The DSST measures the speed of processing of information,37 which is in part dependent upon cholinergic transmission.38 Processing speed could therefore be expected to improve in those who respond to cholinesterase inhibitors, and it is encouraging that the DSST has some predictive utility in determining response. Although DSST scores have relatively large standard deviations at any given age range,28 the test is rapid and easy to perform. We recommend further assessment of this measure, and exploration of the effect of processing speed on response.

Our measure of MTL atrophy was obtained using an adaptation of CT scanning, which is widely accessible by psychiatrists dealing with the elderly in the UK and is relatively inexpensive. Lesser MTL atrophy was associated with better response.

Although the accuracy of MTL measurement as described by Jobst et al31 has been questioned,39 our measure (MoM2) is not of minimum thickness and may be easier to reproduce in other centres than MoM1. Given the variability in reports of atrophy of MTL in AD,31,40 we support the view that standardisation of MTL measurement is required.

The MMSE, although widely used in drug studies, is not designed for that purpose. This study shows that the MMSE at baseline is not a good predictor of response. However, the number of patients whose MMSE improved by at least one point after 6 months (53.7%) is substantially greater than that reported in a longitudinal study of untreated patients,41 suggesting that the improvement is unlikely to be due to the natural history of AD.

Potential risk factors such as older age, hypertension, and current smoking did not generate a significant OR in our study. The number of current smokers was low, but similar to the Scottish prevalence in this age group. We did not assess the influence of vascular risk on response,8 but instead assessed significance of vascular change using a combination of neuroradiographic appearance and clinical features. Although we recognise that CT scanning is less sensitive than MRI in detecting vascular lesions,42 lesions seen on CT have proved more accurate at predicting the development of neurological signs42 and are associated with neurological symptoms.27 The OR associated with vascular change that is not considered clinically significant using our definition would suggest that vascular change on CT scan per se is not associated with an altered rate of response.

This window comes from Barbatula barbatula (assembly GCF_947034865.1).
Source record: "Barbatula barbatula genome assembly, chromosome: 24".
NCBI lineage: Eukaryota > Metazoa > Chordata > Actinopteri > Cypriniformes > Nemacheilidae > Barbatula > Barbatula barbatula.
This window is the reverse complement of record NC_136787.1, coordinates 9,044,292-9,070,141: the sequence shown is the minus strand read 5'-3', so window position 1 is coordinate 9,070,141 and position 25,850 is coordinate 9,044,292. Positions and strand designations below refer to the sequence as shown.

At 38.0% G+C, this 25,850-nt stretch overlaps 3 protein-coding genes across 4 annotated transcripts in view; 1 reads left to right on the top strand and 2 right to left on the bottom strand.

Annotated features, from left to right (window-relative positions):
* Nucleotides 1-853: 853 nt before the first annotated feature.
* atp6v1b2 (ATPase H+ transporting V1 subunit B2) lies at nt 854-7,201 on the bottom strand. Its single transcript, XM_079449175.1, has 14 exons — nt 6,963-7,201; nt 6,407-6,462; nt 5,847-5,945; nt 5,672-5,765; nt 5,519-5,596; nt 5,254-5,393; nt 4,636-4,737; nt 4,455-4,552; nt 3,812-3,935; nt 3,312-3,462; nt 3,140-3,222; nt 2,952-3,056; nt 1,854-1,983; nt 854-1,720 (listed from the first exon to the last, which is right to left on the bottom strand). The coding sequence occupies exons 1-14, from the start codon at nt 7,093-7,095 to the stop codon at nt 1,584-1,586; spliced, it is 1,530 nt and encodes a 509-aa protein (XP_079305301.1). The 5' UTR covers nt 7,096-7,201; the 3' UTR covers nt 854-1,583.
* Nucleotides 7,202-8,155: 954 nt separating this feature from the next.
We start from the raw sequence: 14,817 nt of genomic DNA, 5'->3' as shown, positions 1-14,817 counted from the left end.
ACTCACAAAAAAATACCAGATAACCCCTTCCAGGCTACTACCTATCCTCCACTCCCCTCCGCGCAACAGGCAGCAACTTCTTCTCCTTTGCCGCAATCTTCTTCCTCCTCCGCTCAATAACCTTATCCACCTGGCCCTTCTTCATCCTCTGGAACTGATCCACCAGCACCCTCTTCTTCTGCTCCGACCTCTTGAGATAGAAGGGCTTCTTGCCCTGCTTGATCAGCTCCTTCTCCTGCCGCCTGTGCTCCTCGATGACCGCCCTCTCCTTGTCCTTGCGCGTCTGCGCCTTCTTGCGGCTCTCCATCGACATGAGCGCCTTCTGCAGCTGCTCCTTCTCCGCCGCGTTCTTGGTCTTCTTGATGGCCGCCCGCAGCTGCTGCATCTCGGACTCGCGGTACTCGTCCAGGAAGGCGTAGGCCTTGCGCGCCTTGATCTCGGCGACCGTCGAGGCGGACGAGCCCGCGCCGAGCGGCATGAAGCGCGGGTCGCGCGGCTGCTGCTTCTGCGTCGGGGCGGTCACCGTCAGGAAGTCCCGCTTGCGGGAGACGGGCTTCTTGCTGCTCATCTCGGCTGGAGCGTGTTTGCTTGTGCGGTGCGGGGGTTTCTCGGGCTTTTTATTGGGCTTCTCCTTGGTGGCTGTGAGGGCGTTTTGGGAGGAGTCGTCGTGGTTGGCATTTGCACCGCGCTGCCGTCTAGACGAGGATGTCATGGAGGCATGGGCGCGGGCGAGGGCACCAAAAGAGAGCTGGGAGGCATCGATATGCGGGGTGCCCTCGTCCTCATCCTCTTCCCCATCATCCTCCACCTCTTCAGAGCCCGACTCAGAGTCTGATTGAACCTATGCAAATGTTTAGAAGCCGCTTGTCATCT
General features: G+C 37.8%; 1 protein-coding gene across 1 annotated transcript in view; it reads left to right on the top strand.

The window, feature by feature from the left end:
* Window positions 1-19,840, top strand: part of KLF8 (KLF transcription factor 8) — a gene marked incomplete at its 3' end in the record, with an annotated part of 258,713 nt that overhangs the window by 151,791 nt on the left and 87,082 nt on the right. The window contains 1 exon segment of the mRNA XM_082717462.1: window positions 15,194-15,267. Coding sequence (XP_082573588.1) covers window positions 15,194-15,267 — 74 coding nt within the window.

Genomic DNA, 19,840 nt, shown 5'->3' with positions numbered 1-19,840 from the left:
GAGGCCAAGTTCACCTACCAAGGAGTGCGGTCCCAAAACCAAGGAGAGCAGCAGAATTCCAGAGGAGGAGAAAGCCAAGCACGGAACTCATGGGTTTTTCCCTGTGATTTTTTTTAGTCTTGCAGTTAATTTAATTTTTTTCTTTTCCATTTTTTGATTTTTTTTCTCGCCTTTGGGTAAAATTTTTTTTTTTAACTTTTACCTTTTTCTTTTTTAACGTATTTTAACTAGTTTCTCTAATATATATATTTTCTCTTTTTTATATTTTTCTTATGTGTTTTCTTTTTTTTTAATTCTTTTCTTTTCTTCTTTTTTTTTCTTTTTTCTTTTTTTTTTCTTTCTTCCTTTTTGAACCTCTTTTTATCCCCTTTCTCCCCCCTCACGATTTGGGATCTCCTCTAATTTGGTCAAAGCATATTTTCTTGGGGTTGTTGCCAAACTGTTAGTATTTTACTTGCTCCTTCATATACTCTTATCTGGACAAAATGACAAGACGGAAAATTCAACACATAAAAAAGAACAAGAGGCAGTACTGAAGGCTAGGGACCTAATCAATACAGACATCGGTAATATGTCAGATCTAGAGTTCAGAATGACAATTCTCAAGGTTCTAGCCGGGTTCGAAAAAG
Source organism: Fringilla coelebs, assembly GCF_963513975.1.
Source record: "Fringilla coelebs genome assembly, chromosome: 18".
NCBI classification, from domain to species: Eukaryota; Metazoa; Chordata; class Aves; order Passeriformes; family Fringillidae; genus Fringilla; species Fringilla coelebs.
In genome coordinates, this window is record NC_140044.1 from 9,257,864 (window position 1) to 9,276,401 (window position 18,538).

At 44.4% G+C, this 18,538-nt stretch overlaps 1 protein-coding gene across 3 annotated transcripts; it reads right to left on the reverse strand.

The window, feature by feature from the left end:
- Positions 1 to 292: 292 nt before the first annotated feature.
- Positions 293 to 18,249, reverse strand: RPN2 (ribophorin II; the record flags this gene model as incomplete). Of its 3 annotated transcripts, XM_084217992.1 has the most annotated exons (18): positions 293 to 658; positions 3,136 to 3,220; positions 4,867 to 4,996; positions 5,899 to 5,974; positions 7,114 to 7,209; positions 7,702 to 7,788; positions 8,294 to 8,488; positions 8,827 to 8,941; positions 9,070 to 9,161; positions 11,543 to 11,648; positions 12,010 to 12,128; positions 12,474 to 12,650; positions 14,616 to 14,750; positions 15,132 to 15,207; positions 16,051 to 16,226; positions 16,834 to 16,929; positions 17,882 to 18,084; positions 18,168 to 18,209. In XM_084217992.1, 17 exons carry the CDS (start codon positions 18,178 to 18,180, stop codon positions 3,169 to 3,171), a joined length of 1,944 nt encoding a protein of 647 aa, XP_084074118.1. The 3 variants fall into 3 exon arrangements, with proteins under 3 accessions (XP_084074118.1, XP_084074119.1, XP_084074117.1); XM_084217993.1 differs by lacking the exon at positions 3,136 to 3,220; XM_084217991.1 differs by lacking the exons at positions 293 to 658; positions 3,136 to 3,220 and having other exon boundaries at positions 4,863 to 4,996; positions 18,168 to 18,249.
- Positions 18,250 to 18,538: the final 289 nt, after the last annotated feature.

Using a very restrictive cut off point for vascular risk factors on the Rosen scale22 and excluding subjects meeting our definition of clinically significant vascular disease, we believe that our population represents AD that is not coloured by vascular pathology. It is disappointing, therefore, that response rates to cholinesterase inhibitors were not better than we found, even though dropout rates in our clinical setting were much lower than expected based on published trials. The characteristics of our population, pattern of MMSE response,2,6 and response rate are similar to those reported in clinical trials1–3 and UK memory clinics.6,43 Therefore, it may be possible to generalise the results of this study to a wider population.